There is a panic in some parts of the church over the mass exodus of young people. 20s and 30s are one of the hottest demographics, and niche market churches are targeting them to bring them back into the flock. Sparing no expense and pulling out all the stops, church plants are springing in every color, shape, form and fashion designed to lure this demographic back into to the kingdom. It has spawned a whole new epoch of churches — house churches, biker churches, churches targeting only men. But maybe the kids have good reason for leaving. Maybe youth ministry as it has been conceived, marketed, packaged, and sold to churches, youth ministers, and DCE’s over the last half century has actually failed them. That is what a new documentary suggests, according to the Christian Post:
A group of pastors and former youth ministry leaders suggest that today’s youth ministries should be disbanded, calling the common practice of separating congregations by age for worship and Bible study “unbiblical.”
The church leaders state their case in the documentary film, “Divided: Is Age-Segregated Ministry Multiplying or Dividing the Church?”
The film is produced by the National Center for Family Integrated Churches in association with LeClerc Brothers Motion Pictures. The producers released the documentary earlier this month online, and have made it available for free until Sept. 15.
Before we pursue every new fad or experimental church method or model, before we throw more programs and gimmicks at our young people, maybe we need to take a long hard look at why they are leaving the church. Continue reading “Modern Youth Ministry a ’50-Year Failed Experiment,’ Say Pastors, Christian News”
Under the theme of “Coram Deo” (“before God” in Latin), all three conferences with nearly identical programs are being planned for high-school students, although any confirmed young person may attend. College students also may register and apply to serve as “Christ on Campus Volunteers” to help conference staff during a conference.
An LCMS Recognized Service Organization, Higher Things holds annual youth conferences and “assists parents, congregations and pastors in cultivating and promoting a Lutheran identity among youth,” according to a news release about the 2011 conferences. Running Tuesday through Friday afternoons, all three conference programs will include multiple worship services, teaching sessions and leisure activities.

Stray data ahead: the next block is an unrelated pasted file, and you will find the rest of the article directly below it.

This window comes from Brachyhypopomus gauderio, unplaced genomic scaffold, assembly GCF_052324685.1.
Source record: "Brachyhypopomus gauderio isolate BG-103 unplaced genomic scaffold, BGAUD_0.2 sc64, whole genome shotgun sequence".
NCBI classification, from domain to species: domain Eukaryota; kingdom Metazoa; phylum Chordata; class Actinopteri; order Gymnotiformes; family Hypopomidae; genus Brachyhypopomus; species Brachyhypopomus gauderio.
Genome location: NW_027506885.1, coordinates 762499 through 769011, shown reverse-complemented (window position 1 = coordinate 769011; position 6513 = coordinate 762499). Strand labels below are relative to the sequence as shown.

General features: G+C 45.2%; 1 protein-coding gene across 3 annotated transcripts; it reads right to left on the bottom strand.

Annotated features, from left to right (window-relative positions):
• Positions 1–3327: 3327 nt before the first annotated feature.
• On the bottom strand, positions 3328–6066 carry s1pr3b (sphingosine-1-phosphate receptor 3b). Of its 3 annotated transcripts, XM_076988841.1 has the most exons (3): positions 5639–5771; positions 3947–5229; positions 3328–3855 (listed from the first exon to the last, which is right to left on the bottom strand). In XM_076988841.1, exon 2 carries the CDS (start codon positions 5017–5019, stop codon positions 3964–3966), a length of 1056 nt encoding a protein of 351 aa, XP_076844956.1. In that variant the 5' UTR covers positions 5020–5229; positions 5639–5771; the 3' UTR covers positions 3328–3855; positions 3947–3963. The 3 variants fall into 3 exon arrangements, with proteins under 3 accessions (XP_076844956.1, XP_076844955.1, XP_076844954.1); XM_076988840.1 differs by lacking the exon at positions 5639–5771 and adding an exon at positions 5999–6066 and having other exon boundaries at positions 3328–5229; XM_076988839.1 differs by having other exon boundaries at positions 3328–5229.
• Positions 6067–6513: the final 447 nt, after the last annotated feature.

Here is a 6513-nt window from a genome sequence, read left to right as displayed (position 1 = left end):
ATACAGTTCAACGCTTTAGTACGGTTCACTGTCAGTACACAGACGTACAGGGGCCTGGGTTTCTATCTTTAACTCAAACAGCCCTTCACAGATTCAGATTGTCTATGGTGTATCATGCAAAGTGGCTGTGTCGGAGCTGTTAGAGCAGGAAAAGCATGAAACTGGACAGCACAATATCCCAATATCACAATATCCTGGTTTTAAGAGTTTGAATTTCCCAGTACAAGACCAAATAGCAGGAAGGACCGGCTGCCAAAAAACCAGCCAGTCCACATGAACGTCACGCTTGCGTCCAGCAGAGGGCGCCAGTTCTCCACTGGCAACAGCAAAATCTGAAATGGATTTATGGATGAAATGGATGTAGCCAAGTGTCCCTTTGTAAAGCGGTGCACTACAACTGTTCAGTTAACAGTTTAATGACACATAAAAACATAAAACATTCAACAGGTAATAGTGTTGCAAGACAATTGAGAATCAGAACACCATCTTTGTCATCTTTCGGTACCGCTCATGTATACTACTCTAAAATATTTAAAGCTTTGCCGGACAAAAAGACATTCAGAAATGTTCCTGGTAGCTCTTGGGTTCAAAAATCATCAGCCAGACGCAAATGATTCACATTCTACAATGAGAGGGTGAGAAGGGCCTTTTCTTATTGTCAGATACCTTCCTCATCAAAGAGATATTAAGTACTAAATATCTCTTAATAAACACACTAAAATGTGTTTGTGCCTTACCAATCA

“Our all-inclusive conferences are very reasonably priced for groups to attend annually, and they provide a great opportunity for youth to learn more about what Christ’s death on the cross means for them while meeting other Lutherans their age from all over the United States and beyond,” said Higher Things Conference Coordinator Sandra Ostapowich.
Rev. William Cwirla of Hacienda Heights, Calif., one of two plenary teachers for the 2011 conferences, explained the “Coram Deo” theme. “Under the law, life before God is terrifying,” Cwirla said. “But under the Gospel, life before God is beautiful, a restoration of what God intended when He made man in the beginning.”
Conferences and gatherings are a great part of our youth’s life and experience. They are great opportunities for parents and youth leaders as well to get to know their children and their generation better. The more of these opportunities that are available with Higher Things and other youth organizations, the more opportunities our kids have to grow in their faith. And in the subjective, my experience only is what counts, and it’s only true if I find it to be true world in which we live today, our kids need these opportunities to see that the truth of our existence lies in the person and work of Jesus Christ, not in man. Read the full article here. The Lutheran Church – Missouri Synod – Higher Things plans three 2011 youth conferences.